The first difference I noticed was between the snares and high frequencies, and brass instruments; they sound more like they are supposed to. I can discern between a clap and a snare. It also sounds much more dynamic. I can discern this through the loud hum; I have a ground loop between my power supply and soundcard source (NOT a design flaw, only a testbench problem). But it sounds good enough that it doesn't really bother me, although eventually it will have to be fixed.

The current design is the one that is on the bench. I had stability problems using MJE340/350 outputs, but I decided I could do better with component choices and went with a few 669A's I had laying around from a computer monitor. So far, there have been no signs of instability.

For low DC offset it is important that Ic for Q7 and Q6 is equal to the Ic of Q5 and Q8. Offset at the moment is 40mV, because I haven't added the adjustment trimmer. To add offset control, place a trimmer resistor between the bases of Q7 and Q8 (you may have to decrease R2 and R3 to give it enough current).

I think many will see C2 and scratch their heads. This is certainly NOT the normal method of stability compensation. So how does it work?

Well, first of all, C2 is dependent on C1. As frequency increases, C1 draws more current, which causes the Vbe modulation of to increase, which causes C2 to suck up more current. This combination allows us to create a quick decline of open-loop bandwidth, rather than a slow one that spans the audio spectrum. So we get less distortion in the 5kHz area. (an attachment shows C2's affect on OLG).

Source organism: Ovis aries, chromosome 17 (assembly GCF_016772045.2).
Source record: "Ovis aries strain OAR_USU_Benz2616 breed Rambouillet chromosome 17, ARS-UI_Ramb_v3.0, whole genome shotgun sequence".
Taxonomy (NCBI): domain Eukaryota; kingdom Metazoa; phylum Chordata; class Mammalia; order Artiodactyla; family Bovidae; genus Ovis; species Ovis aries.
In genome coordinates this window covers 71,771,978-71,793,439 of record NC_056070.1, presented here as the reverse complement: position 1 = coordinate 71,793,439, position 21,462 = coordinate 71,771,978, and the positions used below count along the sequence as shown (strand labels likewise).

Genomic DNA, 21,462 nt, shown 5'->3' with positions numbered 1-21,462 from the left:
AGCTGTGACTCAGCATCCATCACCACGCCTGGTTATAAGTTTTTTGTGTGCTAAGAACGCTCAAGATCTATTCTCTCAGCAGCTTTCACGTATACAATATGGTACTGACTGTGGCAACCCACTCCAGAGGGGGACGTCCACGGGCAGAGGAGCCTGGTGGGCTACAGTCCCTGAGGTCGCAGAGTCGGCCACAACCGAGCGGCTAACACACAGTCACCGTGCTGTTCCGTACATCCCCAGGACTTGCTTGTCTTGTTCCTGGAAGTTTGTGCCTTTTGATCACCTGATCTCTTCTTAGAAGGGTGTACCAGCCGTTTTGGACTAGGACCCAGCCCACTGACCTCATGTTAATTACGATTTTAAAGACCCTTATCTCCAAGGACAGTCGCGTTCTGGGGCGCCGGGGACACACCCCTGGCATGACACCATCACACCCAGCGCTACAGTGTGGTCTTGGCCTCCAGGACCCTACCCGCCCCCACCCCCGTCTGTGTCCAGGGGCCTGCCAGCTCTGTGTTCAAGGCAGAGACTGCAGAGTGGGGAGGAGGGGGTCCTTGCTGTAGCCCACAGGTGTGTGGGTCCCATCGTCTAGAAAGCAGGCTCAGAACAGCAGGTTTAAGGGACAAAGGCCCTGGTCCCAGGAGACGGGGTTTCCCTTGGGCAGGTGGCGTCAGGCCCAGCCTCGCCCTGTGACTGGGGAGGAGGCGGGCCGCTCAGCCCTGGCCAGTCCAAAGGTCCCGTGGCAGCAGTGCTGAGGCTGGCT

You might also ask why C1 is connected directly to the output instead of Q3's collector, as is standard. Well, it is better this way if you can get away with it, because otherwise strange harmonics from Q1's Vbe will be injected into the feedback loop - this a much worse issue in class AB and B amplifiers, because it adds a lot of transient trash to the feedback loop, causing harshness, brightness, HF distortion... (perhaps the idea of Cdom in itself is not what is harmful to Blameless amplifiers as some say - rather, its implementation could be better?)

So, now that I've got it working, I want others to build it and see for themselves of my own observations matches up. To an extent they come from simulation; so I might not be totally right.

The current source I1 is a standard 2-transistor CCS with a 20 turn trimmer.

I have pictures and the schematic attached.

While visions of sugarplums dance in his head,
- keantoken
Attached Images
File Type: png Rush_Headamp.PNG (26.5 KB, 2803 views)
File Type: png Rush_Headamp_OLG_C2.PNG (30.2 KB, 2612 views)
File Type: jpg DCP00667.JPG (384.9 KB, 2497 views)
File Type: jpg DCP00668.JPG (336.6 KB, 2227 views)
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Last edited by keantoken; 24th January 2010 at 06:11 AM.
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Old 24th January 2010, 06:37 AM   #2
keantoken is offline keantoken  United States
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Here is an FFT plot of the output spectrum. Taken at 1KHz, 1V pk-pk.

At higher voltages, 3rd harmonics are canceled. If you want stop this and minimize distortion (which then will be very low, possibly inaudible), you can replace R2 and R3 with Jfet CCS's. As it is, it is kind of my experiment on whether dominant 2nd harmonics sound good as opposed to dominant 3rd harmonics.

Harmonics decrease very quickly after the 2nd and 3rd; this indicates that multiple transfer curves with different parent functions aren't interfering with each other. Instead, the output is a single exponential function, except for the 3rd harmonics which are canceled.

Simulations are made with about 200mA class A bias. Guessing by the heat, I think I've been listening at about 100mA.

The music I used to compare is here. I used the tracks "Nocturne", "Empty Frame feat", and "Heart of Vlad".

http://baddudesmusic.com/symphony.html